HOME |  CULT MOVIES | COMPETITIONS | ADVERTISE |  CONTACT US |  ABOUT US
 
 
 
Newest Reviews
Portal
Me You Madness
Reckoning, The
Laddie: The Man Behind the Movies
For the Sake of Vicious
Hell Bent
Straight Shooting
Jules Verne's Rocket to the Moon
Man They Could Not Hang, The
Final Days
Frightened City, The
Assimilate
Sequin in a Blue Room
Common Crime, A
Into the Labyrinth
Power, The
Wake of Death
Night Orchid
Mortal
Iron Mask, The
Dinosaur
Personal History of David Copperfield, The
Dove, The
Collective
Charulata
Minari
Violation
Defending Your Life
Champagne Murders, The
He Dreams of Giants
Lost in America
Take Back
Honeydew
Banishing, The
Drifters, The
Gushing Prayer
Escape from Coral Cove
Swan Princess, The
Shortcut
Stray
   
 
Newest Articles
3 from 1950s Hollyweird: Dr. T, Mankind and Plan 9
Meiko Kaji's Girl Gangs: Stray Cat Rock on Arrow
Having a Wild Weekend: Catch Us If You Can on Blu-ray
The Drifters: Star Lucie Bourdeu Interview
Meiko Kaji Behind Bars: Female Prisoner Scorpion on Arrow
The Horror of the Soviets: Viy on Blu-ray
Network Double Bills: Tarka the Otter and The Belstone Fox
Network Double Bills: All Night Long and Ballad in Blue
Chew Him Up and Spit Him Out: Romeo is Bleeding on Blu-ray
British Body Snatchers: They Came from Beyond Space on Blu-ray
Bzzzt: Pulse on Blu-ray
The Tombs Will Be Their Cities: Demons and Demons 2 on Arrow
Somebody Killed Her Husband: Charade on Blu-ray
Network Double Bills: Maroc 7 and Invasion
Network Double Bills: The Best of Benny Hill and The Likely Lads
Network Double Bills: Some Girls Do and Deadlier Than the Male
Absolutely Bananas: Link on Blu-ray
Network Double Bills: Hawk the Slayer and The Medusa Touch
The Price of Plague: The Masque of the Red Death on Blu-ray
Network Double Bills: Seance on a Wet Afternoon and Ring of Spies
Chaney Chillers: Inner Sanctum Mysteries - The Complete Film Series on Blu-ray
Adelphi Extras: Stars in Your Eyes on Blu-ray
Toons for the Heads: Fantastic Planet and Adult Animation
Nature Girl: The New World on Blu-ray
Network Double Bills: Perfect Friday and Robbery
   
 
  Death of a Corrupt Man Delon goes gunning for government corruption
Year: 1977
Director: Georges Lautner
Stars: Alain Delon, Ornella Muti, Stéphane Audran, Mireille Darc, Maurice Ronet, Michel Aumont, Klaus Kinski
Genre: Drama, Action, ThrillerBuy from Amazon
Rating:  7 (from 1 vote)
Review: Philippe (Maurice Ronet), a corrupt politician, is being blackmailed by the mysterious Serrano, who keeps a diary full of juicy details on several of France’s most prominent figures. When Serrano is murdered, Philippe panics and goes for help from his best friend Xavier (Alain Delon). Xavier provides Philippe with an alibi, covering his whereabouts on the night of the crime, and is entrusted with Serrano’s diary. Philippe is killed, alongside several other suspects, as sinister forces begin liquidating anyone involved in the Serrano affair. A host of gangsters, corrupt cops, and hitmen are after the diary, but Xavier is an ice-cool, super-skilled, ex-legionnaire. He outshoots, outruns and outfoxes the bad guys, and follows a trail leading to a femme fatale (Ornella Muti), Philippe’s drunken wife (Stéphane Audran), a homosexual businessman (Klaus Kinski), and eventually, the real killer.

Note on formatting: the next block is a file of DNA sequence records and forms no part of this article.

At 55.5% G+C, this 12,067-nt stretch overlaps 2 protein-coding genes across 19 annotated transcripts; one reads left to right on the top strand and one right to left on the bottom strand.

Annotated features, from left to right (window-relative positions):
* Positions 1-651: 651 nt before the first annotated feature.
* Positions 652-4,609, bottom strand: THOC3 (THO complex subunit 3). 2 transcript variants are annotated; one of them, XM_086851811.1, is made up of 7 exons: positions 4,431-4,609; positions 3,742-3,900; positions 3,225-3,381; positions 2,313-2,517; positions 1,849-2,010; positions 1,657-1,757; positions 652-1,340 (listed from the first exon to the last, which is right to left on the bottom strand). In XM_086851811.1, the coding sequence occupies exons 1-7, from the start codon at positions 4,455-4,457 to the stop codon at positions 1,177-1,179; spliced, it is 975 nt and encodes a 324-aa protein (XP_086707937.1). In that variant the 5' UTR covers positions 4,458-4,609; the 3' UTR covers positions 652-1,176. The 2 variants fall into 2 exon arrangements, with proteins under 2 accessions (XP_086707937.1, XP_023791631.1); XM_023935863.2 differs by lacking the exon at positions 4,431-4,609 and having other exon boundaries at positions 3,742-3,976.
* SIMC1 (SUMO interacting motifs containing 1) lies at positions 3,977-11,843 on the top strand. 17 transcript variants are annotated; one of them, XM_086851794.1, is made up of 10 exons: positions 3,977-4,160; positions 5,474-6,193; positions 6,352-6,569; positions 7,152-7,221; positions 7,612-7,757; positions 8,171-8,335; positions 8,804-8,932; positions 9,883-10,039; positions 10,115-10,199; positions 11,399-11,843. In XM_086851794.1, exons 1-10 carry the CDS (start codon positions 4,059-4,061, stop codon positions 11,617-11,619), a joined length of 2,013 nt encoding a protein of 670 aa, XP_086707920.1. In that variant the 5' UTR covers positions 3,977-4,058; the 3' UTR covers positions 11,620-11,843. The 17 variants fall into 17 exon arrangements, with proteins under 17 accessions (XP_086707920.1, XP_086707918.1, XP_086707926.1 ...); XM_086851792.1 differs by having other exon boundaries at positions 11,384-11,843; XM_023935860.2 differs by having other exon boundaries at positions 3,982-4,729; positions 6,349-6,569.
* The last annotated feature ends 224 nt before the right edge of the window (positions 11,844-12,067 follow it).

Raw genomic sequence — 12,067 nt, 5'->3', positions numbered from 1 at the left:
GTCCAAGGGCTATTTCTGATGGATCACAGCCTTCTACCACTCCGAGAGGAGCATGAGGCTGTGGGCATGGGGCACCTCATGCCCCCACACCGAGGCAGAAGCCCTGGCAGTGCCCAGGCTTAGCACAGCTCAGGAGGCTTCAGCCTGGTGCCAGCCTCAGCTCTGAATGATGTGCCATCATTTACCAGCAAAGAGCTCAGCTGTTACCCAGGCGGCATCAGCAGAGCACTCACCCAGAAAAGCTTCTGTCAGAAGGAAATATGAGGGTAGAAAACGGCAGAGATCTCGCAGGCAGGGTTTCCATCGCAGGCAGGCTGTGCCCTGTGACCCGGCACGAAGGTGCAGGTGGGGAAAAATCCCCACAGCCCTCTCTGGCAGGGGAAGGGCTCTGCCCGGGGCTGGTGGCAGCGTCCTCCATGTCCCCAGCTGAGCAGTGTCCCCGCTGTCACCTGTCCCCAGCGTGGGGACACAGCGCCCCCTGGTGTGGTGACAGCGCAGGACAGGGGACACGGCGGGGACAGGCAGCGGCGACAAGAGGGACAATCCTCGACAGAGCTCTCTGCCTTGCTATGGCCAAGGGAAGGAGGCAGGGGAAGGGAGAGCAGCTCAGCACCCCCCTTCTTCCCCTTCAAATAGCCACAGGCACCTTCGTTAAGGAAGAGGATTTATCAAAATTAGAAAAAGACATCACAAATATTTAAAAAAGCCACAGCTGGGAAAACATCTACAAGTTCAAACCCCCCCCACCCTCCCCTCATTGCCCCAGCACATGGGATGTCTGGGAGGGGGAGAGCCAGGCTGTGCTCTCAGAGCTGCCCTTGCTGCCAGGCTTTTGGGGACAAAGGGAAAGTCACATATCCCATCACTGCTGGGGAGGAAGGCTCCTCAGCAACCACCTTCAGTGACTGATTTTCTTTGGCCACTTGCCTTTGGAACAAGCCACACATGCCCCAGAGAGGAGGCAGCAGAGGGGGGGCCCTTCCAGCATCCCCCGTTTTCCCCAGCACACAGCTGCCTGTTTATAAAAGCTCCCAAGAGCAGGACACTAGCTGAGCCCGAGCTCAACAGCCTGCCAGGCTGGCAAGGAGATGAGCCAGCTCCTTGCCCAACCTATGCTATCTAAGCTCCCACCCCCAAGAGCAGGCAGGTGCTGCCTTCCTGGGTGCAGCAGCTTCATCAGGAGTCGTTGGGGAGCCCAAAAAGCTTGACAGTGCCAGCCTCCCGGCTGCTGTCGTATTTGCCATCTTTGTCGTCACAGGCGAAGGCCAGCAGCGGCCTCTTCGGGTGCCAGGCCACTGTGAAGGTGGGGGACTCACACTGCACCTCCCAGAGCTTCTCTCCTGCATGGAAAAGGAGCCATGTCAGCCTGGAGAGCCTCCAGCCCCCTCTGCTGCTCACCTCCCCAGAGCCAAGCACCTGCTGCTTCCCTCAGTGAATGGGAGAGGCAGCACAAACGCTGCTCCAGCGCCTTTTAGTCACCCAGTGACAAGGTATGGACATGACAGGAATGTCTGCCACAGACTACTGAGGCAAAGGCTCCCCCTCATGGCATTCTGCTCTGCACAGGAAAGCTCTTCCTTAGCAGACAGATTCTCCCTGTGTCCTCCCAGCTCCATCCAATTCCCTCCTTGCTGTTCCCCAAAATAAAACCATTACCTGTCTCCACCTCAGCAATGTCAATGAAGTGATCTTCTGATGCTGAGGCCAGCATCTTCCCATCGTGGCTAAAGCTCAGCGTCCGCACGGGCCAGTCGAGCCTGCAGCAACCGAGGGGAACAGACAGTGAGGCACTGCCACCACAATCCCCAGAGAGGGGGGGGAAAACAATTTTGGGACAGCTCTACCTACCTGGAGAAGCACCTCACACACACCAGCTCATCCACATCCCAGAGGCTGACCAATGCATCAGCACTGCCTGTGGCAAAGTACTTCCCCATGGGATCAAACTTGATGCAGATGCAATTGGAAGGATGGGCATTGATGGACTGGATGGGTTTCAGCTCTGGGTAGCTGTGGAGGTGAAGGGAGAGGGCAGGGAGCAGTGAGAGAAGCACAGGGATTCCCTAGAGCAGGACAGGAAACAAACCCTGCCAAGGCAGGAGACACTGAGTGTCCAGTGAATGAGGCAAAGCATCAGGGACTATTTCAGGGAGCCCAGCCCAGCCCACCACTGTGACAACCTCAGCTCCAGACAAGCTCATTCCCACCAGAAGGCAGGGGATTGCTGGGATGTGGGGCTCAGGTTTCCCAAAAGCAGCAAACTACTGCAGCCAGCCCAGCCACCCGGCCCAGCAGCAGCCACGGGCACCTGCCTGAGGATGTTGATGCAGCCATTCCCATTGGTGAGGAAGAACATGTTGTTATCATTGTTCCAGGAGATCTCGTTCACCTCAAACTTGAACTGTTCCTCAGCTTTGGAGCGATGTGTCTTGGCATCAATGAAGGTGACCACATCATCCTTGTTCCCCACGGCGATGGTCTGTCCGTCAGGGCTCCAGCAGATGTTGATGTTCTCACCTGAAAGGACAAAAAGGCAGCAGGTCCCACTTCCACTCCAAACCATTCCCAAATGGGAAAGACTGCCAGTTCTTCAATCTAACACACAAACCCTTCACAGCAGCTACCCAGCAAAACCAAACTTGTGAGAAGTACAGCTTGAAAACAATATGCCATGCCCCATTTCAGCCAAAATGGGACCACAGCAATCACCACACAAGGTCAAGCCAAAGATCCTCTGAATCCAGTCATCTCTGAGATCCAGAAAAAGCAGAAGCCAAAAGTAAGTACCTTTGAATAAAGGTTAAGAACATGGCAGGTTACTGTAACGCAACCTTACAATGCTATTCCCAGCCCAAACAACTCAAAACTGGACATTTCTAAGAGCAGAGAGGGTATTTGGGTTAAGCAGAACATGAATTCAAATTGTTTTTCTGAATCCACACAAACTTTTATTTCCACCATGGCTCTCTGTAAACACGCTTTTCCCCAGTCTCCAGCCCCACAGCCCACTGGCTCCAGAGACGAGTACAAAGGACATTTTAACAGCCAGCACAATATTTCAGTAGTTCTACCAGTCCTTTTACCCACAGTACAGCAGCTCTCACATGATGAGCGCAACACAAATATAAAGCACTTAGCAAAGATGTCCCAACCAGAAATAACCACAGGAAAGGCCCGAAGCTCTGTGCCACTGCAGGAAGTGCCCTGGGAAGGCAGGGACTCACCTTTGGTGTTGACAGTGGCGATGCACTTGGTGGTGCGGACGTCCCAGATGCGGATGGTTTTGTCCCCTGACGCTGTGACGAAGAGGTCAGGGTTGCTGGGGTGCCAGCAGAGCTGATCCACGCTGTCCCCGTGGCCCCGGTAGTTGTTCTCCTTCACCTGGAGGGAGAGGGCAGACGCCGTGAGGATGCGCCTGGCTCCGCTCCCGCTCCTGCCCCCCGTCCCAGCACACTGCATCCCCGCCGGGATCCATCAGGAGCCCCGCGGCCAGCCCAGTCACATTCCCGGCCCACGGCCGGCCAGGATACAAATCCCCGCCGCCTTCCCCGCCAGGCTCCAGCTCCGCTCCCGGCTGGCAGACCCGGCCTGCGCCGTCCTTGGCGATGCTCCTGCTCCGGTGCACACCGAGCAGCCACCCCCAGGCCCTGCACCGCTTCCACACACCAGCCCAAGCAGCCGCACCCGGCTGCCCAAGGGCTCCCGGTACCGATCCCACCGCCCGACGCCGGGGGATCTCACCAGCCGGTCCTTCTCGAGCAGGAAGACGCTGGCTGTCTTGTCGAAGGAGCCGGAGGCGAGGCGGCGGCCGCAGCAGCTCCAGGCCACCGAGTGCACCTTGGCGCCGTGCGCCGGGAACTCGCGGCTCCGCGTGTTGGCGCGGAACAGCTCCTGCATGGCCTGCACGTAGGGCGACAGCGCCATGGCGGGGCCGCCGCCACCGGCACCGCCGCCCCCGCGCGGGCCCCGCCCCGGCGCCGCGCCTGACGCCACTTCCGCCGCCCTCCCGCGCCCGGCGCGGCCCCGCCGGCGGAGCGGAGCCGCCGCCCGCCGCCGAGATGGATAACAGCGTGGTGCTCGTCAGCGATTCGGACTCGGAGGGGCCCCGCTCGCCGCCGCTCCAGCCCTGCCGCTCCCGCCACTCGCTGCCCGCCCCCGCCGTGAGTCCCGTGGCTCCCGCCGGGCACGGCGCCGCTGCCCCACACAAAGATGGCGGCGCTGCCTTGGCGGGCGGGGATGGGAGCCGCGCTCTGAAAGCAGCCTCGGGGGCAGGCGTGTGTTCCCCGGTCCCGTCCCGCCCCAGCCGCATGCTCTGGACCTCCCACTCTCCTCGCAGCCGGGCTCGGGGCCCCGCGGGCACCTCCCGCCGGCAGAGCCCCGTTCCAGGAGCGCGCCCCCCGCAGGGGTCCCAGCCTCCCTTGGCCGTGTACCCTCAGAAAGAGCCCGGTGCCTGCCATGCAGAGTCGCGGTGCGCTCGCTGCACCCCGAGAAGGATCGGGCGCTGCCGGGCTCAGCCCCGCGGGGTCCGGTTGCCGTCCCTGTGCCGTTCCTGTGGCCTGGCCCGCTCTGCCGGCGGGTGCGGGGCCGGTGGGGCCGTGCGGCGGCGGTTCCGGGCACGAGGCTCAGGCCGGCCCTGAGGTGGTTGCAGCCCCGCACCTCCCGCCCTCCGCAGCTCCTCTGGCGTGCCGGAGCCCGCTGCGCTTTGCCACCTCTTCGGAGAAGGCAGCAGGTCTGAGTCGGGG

Produced by Delon, this is one of the French superstar’s finest vehicles, a Gallic cousin to such conspiracy thrillers as The Parallax View (1974) and Three Days of the Condor (1975). One could argue it’s superior to either, since instead of vague conspiracy fantasies concocted by ambiguous bogeymen, this is a pointed attack upon government corruption and politics being conducted in Mafia style. However, some critics castigated the film as too reflective of Delon’s right-wing views, a shallow riposte to more ambitious, left-wing thrillers like Yves Boisset’s Le Juge Fayard Dit ‘Le Sheriff’ and Pierre Granier-Deferre’s Adieu, Poulet (1975) (which, like Death of a Corrupt Man was adapted from a novel by Jean Laborde).

Whatever your take on its political stance, there is no denying it is a cracking thriller. Lautner punctuates the film with tense confrontations and brutal violence, and orchestrates one, magnificently sustained car chase. Master cinematographer Henri Decae makes inspired use of chiaroscuro to convey a palpable atmosphere of menace and dread. This being a Delon production, our hero gets to tangle with no less than three Euro beauties: sultry Ornella Muti, slinky Mireille Darc, and sly Stéphane Audran. Muti makes a striking, tragic heroine, but Darc and Audran are rather wasted in nondescript roles. Klaus Kinski fares considerably better, in a small but – for him – comparatively sympathetic part.

Centre of it all remains Alain Delon, commanding the screen with another variation on his “indestructible charmer” persona, established way back in Jean-Pierre Melville’s Le Samurai (1967). Less vulnerable than characters played by Warren Beatty and Robert Redford in similar thrillers, Delon is more a righteous superhero, standing up for the underdog and socking it to the corrupt power brokers in city hall. We wouldn’t want it any other way.

Reviewer: Andrew Pragasam

 

This review has been viewed 5298 time(s).

As a member you could Rate this film

 
Review Comments (0)


Untitled 1

Login
  Username:
 
  Password:
 
   
 
Forgotten your details? Enter email address in Username box and click Reminder. Your details will be emailed to you.
   

Latest Poll
Which star probably has psychic powers?
Laurence Fishburne
Nicolas Cage
Anya Taylor-Joy
Patrick Stewart
Sissy Spacek
Michelle Yeoh
Aubrey Plaza
Tom Cruise
Beatrice Dalle
Michael Ironside
   
 
   

Recent Visitors
Graeme Clark
Andrew Pragasam
Darren Jones
Enoch Sneed
  Paul Tuersley
  Chris Garbutt
  Sdfadf Rtfgsdf
Stately Wayne Manor
   

 

Last Updated: